Manipur insurgencies leave legacy of widows and orphans
IMPHAL, MANIPUR // Kongkham Gangarani Devi, 36, began losing her eyesight a few years before she lost her husband. Now completely blind, she struggles to feed her two children on the 500 rupees (Dh37) provided each month by a local charity and also to deal with the trauma of her loss.
Her husband, Khomkham Deban, was a van driver in the state capital of Imphal. On March 7, 2008, he inadvertently took a job from two men who turned out to be militants with the People's Liberation Army (PLA), a group fighting for Manipur's independence since the mid-1960s.
The police say they tried to stop the van at a checkpoint outside the city, but it sped away. They opened fire, riddling the van with more than 100 bullets and killing everyone inside.
"I have received no support from the government," said Mrs Devi. "If they can't support me, it would be better to just kill me and my children. I can't carry on living like this."
There are widows and orphans in almost every corner of Manipur - lives shattered by decades of brutal insurgency and counterinsurgency.
Eighty-year-old Sarat Singh Loitongbam lost his son, Satish, in May 2009 after he was accused of being a PLA militant.
The Assam Rifles, a paramilitary unit stationed in Manipur, say Satish was shot while trying to escape, although a witness has challenged this version of events in court.
"He was taken to a remote spot and shot in cold blood," said Mr Loitongbam, who was a member of the first legislative assembly in Manipur when it gained full statehood in 1972.
As a devout Hindu, he says he will not perform the last rites for his son until the stigma of the allegations against him has been removed. A case in the High Court was due to be completed in 2010, but has been extended several times.
For years, human-rights groups have accused the security forces in Manipur of illegal detentions, torture, rape and unprovoked killings - often of innocent civilians.
Their extreme measures find an easy justification in the fact that the state faces 40 or more different insurgent groups.
Many draw substantial popular support through their demands for independence, but many have degenerated into little more than mafia-style extortion groups, fighting violent turf wars for control of revenue.
Militant attacks are common. The most recent took place on August 1, when a bomb strapped to a motorcycle destroyed a barber's shop in Imphal East district, killing five civilians. The police blamed the National Socialist Council of Nagaland-Isak Muivah, which wants independence for the Naga tribes of the north-east.
Nonetheless, civil-rights groups say the government response is disproportionate and often driven by criminal motives. Imphal-based Human Rights Alert says security forces killed 524 people in 2008 and 2009, compared with 217 killed by insurgents over the same period.
"Only a handful of those were hard-core insurgents," said Babloo Loitongbam, its director. "Often these killings are just robberies by the police, or they are seeking rewards from their bosses."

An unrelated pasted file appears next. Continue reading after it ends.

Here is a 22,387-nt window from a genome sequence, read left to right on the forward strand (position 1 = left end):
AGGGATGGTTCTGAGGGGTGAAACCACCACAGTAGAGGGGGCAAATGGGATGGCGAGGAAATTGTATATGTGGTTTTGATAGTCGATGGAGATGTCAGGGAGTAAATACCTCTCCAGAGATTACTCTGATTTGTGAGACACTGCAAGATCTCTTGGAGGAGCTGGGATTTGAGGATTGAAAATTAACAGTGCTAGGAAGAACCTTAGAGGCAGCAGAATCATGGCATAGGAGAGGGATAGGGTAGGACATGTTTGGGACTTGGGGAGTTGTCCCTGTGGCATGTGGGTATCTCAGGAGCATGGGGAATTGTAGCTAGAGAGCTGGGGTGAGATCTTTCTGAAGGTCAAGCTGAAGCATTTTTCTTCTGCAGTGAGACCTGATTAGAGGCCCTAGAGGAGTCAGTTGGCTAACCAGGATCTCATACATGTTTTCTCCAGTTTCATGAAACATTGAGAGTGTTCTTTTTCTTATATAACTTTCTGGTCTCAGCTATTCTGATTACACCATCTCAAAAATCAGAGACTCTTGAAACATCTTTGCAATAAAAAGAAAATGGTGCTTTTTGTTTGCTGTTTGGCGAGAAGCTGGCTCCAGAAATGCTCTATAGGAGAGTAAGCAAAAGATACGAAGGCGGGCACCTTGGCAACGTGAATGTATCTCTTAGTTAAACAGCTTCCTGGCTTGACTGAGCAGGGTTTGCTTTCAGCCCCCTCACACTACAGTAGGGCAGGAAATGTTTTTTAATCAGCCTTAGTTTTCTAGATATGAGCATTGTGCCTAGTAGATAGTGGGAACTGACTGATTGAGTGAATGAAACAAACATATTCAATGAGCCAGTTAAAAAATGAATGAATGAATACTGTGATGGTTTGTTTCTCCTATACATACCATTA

He points out that in 2008, when the security forces say they killed 219 people, more Gallantry Awards were handed out by the central government to troops in Manipur than any other state in revolt-wracked India.
"The whole system is geared towards incentivising the security forces to register as many kills as possible," said Dolen Phurailatpam, a lawyer who has represented both suspecteded insurgents and the state in hundreds of cases. "To show they are taking action, the police will make up cases on a daily basis. Until recently, no one had ever been suspended for a wrongful killing."
The event that may finally break this culture of impunity was the killing by police commandos in July 2009 of a former PLA militant, Chongkham Sanjit.
A local photographer caught the incident on film and published the pictures in Delhi-based magazine Tehelka.
For the first time, the policemen involved were suspended and now face an inquiry by the Central Bureau of Investigation in Delhi. Deaths by security forces fell to 73 in 2010.
In the background to all this violence is the iconic figure of Irom Sharmila, a 39-year-old poet and activist who has been on hunger strike for almost 11 years.
Held under tight security in Imphal's Jawaharlal Nehru Hospital and forcibly fed through a tube in her nose, she is demanding the repeal of the Armed Forces (Special Powers) Act, or AFSPA, which provides the legal basis for the deployment of armed forces in disturbed areas of India and prevents any prosecution against army personnel without sanction from the central government. Many see AFSPA as encouraging severe violations by the army, such as an infamous case from 2004 when a 32-year-old woman, Manorama Devi, was allegedly raped and murdered by members of the Assam Rifles.
No action has been taken against the accused.
But some rights experts say repealing the act would change nothing, not least because many killings are committed by police who are not covered by AFSPA.
"I can't say this in front of many of my colleagues," said one of the most prominent human-rights defenders in Manipur on condition of anonymity. "But if you repealed AFSPA tomorrow, nothing would change."
With or without AFSPA, any prosecution of a government official - from the army or anywhere else - has to be sanctioned by the central government, he said.
After years of ineffectual attempts by the government to contain so many insurgent organisations within the bounds of the law, the hopes of a peaceful future remain dim.
Published: October 17, 2011 04:00 AM